When we walked off the plane at the Cartagena Airport we were greeted with a blast of hot and humid air. The walkway was line with lush pergolas overhead and bright smiles from airline workers. We were ushered into the dreaded customs lines, which surprisingly only took 40 minutes. Once we got to baggage claim, our bike boxes and bags were corralled together by a baggage handler that was eagerly looking for us. He spoke very little English but was very useful on getting us through security and to our transfer van to the hotel.
We stayed at the Hotel Caribe. It is a historic hotel across from the beach in Cartagena. Its a lovely hotel with the usual amenities. The best part was the small “zoo” on the grounds. (notice the back side of a sloth on the lower right pic!!!!)
The first night, we walked down a busy street to enjoy some local foods for dinner. Most of the restaurants have outdoor patios, and a server will stand outside to encourage you to eat at their restaurant. We opted for Arepas Pues, for a corn tortilla stuffed meat and cheese. It was delicious. We walked and explored the early night life then circled back to the same street for dessert waffles at Mr. Crepe.
After almost 12 fantastic hours of sleep, we walked along the beach for 2 miles to the historic walled city. I don’t recommend walking, it’s hot as balls and the beach peddlers are annoying and don’t take no for an answer. But you do get to see some interesting people. Apparently, Cartagena is always hot and humid, especially in the summer. Bruce found an interesting graph that explains the local climate.
When we reached the historic city center it was like stepping back in time. The Old City is surrounded by a wall to protect the more wealthy residents from invasions a few hundred years ago. I witnessed an older woman on a balcony lower a basket on a rope to a fresh fruit peddler to receive her fruit. There are also numerous high end boutiques and jewelry shops within the area.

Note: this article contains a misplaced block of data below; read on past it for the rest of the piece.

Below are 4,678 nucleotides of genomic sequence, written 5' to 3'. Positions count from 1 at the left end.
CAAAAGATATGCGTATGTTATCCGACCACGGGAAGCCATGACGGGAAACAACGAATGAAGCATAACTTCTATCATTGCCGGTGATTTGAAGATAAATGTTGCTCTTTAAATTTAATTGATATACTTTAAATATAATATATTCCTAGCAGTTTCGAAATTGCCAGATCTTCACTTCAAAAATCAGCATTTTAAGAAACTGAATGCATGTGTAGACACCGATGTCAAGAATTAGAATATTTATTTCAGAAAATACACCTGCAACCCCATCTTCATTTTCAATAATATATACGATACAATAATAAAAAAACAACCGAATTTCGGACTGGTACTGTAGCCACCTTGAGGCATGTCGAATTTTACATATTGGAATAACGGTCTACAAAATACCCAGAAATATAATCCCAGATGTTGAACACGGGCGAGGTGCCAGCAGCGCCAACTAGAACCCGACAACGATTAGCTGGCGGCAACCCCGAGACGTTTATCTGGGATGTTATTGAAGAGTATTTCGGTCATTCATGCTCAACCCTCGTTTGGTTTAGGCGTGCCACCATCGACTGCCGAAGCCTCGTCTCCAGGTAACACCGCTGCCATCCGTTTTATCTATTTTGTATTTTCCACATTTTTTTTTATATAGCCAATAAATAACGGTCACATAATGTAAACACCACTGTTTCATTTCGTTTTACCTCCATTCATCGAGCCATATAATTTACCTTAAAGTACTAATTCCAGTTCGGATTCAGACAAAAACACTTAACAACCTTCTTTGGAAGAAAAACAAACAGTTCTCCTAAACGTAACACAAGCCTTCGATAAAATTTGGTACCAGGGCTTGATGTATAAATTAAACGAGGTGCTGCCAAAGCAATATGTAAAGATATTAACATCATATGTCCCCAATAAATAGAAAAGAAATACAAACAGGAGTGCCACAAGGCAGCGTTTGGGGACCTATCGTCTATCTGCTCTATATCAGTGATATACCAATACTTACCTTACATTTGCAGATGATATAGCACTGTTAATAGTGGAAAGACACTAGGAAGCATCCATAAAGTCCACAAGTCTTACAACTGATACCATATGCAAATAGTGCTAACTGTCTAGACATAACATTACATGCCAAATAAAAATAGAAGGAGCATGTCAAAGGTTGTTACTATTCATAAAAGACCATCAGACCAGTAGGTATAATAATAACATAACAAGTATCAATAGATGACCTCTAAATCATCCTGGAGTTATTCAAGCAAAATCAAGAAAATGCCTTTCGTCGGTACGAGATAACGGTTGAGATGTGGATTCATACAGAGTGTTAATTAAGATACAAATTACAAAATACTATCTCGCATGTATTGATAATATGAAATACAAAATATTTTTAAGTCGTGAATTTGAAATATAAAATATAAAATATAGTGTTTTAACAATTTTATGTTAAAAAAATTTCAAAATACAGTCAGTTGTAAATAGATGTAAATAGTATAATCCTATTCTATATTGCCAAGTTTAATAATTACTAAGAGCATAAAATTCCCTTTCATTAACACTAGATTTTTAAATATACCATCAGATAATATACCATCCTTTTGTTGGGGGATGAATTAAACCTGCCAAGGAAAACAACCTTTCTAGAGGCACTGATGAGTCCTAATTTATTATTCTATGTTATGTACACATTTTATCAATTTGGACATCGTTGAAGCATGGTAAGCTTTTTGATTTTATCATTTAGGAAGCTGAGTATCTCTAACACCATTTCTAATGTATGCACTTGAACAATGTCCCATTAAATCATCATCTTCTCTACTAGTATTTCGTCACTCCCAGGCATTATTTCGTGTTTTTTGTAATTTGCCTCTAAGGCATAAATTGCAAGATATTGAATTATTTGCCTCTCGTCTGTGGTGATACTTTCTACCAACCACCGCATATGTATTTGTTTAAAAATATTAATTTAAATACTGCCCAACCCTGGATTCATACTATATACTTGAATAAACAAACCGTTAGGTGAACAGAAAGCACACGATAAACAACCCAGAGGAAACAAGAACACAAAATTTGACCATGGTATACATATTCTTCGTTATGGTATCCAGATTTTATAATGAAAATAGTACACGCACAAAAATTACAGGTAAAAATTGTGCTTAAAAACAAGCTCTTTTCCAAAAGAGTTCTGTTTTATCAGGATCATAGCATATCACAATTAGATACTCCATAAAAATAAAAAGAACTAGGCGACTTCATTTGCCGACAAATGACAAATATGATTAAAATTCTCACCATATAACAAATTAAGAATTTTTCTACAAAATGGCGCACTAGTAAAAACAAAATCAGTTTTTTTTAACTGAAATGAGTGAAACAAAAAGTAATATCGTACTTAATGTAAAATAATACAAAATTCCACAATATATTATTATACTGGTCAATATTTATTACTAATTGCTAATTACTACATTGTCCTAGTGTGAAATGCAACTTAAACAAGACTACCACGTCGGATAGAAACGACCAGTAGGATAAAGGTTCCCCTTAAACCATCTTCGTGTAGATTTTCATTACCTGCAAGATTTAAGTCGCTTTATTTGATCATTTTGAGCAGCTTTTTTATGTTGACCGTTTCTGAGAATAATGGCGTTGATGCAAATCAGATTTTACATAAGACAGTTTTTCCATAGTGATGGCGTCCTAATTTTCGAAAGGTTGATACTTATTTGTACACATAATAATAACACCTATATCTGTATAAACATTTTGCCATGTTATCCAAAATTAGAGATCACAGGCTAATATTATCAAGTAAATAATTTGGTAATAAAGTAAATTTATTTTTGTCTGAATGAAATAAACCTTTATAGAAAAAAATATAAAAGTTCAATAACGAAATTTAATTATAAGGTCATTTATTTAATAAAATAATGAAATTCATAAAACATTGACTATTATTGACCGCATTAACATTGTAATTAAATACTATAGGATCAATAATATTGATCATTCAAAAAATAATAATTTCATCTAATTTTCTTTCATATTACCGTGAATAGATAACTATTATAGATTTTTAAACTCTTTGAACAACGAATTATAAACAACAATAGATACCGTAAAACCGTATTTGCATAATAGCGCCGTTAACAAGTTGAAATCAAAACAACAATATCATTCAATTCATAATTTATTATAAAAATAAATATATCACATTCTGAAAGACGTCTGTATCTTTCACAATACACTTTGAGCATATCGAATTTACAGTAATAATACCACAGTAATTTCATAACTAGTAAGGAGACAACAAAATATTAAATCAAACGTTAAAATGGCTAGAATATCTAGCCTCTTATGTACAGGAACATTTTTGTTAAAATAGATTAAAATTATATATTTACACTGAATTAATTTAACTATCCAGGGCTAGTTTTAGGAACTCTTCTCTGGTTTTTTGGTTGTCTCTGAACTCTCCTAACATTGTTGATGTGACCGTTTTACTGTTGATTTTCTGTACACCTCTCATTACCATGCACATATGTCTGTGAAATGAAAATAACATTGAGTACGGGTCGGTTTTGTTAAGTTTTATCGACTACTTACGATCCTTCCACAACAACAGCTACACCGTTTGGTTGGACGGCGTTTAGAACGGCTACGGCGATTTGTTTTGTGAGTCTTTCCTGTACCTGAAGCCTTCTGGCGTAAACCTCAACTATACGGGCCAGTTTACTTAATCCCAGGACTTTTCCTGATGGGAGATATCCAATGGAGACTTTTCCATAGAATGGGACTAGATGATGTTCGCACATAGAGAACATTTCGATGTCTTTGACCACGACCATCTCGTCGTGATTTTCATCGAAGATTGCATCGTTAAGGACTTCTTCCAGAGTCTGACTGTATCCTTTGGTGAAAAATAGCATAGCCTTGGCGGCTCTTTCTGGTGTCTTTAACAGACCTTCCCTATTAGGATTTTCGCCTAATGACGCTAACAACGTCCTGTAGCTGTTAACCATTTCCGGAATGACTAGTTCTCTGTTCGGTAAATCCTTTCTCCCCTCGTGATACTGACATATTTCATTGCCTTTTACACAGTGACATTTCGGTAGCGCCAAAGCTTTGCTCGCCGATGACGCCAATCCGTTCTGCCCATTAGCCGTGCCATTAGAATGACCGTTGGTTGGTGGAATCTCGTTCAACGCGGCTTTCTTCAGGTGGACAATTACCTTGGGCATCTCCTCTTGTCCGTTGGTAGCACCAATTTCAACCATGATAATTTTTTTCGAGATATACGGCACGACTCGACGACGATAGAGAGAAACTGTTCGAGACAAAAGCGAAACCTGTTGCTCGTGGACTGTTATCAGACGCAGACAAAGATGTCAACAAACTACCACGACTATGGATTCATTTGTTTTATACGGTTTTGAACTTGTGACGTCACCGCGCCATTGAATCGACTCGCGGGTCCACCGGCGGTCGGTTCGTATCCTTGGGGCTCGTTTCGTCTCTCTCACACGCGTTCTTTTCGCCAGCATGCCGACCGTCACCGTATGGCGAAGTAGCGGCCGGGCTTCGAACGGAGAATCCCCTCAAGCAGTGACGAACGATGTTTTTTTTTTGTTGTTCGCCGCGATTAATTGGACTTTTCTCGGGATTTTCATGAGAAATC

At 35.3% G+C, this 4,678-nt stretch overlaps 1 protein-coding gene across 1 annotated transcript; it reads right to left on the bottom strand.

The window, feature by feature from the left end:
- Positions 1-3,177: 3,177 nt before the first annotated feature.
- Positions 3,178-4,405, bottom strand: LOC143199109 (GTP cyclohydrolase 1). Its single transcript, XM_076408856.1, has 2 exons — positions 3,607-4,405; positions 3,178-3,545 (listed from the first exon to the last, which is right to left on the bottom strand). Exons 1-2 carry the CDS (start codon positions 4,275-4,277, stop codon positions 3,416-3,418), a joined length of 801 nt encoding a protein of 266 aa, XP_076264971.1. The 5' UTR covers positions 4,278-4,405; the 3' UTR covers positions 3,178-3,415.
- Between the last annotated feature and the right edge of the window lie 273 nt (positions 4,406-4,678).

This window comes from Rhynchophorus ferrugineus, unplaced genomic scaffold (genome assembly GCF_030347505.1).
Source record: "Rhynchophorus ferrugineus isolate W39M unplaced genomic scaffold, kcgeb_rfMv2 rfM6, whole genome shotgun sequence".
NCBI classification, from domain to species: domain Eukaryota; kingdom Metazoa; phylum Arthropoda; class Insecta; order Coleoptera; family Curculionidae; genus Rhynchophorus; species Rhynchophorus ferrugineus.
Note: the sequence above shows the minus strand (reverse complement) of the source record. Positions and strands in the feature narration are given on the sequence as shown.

We are definitely adjusting to using a new language that we do not really know. Going to restaurants and purchasing items in Spanish has been challenging, but exciting. I love learning new cultures and being forced to use a language is the best way to learn!
Bruce and I spent months researching and preparing for the expedition, but the one thing we failed to research was currency. We we told that American dollars are excepted everywhere, but we realized that we would be over paying for everything so we decided to exchange some monies since we will be in Colombia for over a month. Once given the new currency, we were at a loss on what it meant!?!? The bills were in mil and it took a while for us to realize that meant thousands. It is still a shock to see a price for $20,000, which is about $6.50 USD.
Taxi cabs are abundant and easy to find for transportation, but we were told you need to haggle with the drivers. With the language barrier, we decided to use UBER when its available.
Cartagena offers an abundance of day trips to small islands, volcanoes, bus tours, etc. We chose to stay in town since we will be riding through so many amazing places. Plus, we had organization meet ups for our tour group.
We are finally fully packed and itching to start riding tomorrow on Sunday, July 9th!!!!